Above age 6 children learn to do independent research, arrange field trips to gather information, interview specialists, create group presentation, dramas, art exhibits, musical productions, science projects, and so forth. There is no limit to what they created in this kind of intelligently guided freedom. There no text books or adult-directed group lessons and daily schedule. There is great respect for the choices of the children, but they easily keep up with or surpass what they would be doing in a more traditional setting. There is no wasted time and children enjoy their work and study. The children ask each other for lessons and much of the learning comes from sharing and inspiring each other instead of competing with each other.
Montessori classes place children in three-year-or-more age groups (3-6, 2.5-6, 6-12, and so on), forming communities in which the older children spontaneously share their knowledge with the younger ones. Montessori represents an entirely different approach to education.
As with the choice of a Montessori school for children, an adult must also exercise wisdom in choosing a teacher training course. Anyone can legally use the name "Montessori" in describing their teacher training organisation. One must be sure the certification earned is recognized by the school where one desires to teach.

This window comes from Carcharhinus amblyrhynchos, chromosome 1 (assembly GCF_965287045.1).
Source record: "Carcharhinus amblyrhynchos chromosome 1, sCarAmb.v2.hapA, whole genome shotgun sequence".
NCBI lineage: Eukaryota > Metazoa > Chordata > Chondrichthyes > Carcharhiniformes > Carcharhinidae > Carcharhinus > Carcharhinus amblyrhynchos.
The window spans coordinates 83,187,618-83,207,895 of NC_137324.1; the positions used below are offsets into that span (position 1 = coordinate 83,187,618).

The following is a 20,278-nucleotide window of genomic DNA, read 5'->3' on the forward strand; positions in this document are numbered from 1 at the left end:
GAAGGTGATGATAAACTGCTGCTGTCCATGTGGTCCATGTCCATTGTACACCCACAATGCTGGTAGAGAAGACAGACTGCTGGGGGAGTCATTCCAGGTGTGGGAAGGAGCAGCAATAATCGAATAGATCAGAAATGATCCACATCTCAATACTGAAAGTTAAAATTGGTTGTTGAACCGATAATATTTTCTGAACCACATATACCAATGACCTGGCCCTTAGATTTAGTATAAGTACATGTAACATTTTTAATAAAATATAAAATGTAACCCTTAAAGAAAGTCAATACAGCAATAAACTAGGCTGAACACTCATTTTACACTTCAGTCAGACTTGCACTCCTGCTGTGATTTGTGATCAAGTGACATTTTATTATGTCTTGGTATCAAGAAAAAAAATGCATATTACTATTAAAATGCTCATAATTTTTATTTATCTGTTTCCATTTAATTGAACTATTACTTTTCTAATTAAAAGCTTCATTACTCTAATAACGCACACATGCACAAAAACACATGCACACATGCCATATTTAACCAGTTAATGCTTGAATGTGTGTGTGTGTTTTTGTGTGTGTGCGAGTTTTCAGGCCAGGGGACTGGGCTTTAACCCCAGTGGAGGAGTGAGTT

Basic subjects such as language, math, history, geography, biology, chemistry, geometry, music, physical education, and art are introduced in Montessori classes first in the 3-6 programs. Elementary students, by nature, want more answers to life's questions. The "how, where, what, when" questions are expanded into their environment and beyond. They want to classify, group, get control of their world. So the elementary curriculum developed by Maria, and later by her son and grandson, incorporate that explosion into knowledge from questions with materials that name, classify, and redefine the natural world in which the child has joined. Montessori thought less of her method of teaching as having a curriculum, as following the questions of the child to create individual and group lessons based on where the child is and where the group of children might go. That is not to say that her method is without curriculum, nor that the child does what she wants. Montessori directresses are arduously trained in methodically sequenced lessons, frequently broken into many passages for children who need that degree of gradual movement from concrete to abstract presentation. These sequences in each subject matter make up, but do not necessarily define, the curriculum. Each new group of students dictates which lessons will be given according to the needs of those individual and collective children.
Because Montessori schools are operated independently of one another tuition varies widely. The tuition is usually tied to the salaries of the staff, the size of the school, the state regulations for ration of staff to children, the cost of living, many other factors. The tuition for a Montessori school is figures on costs to run the school, and are no different than any other private school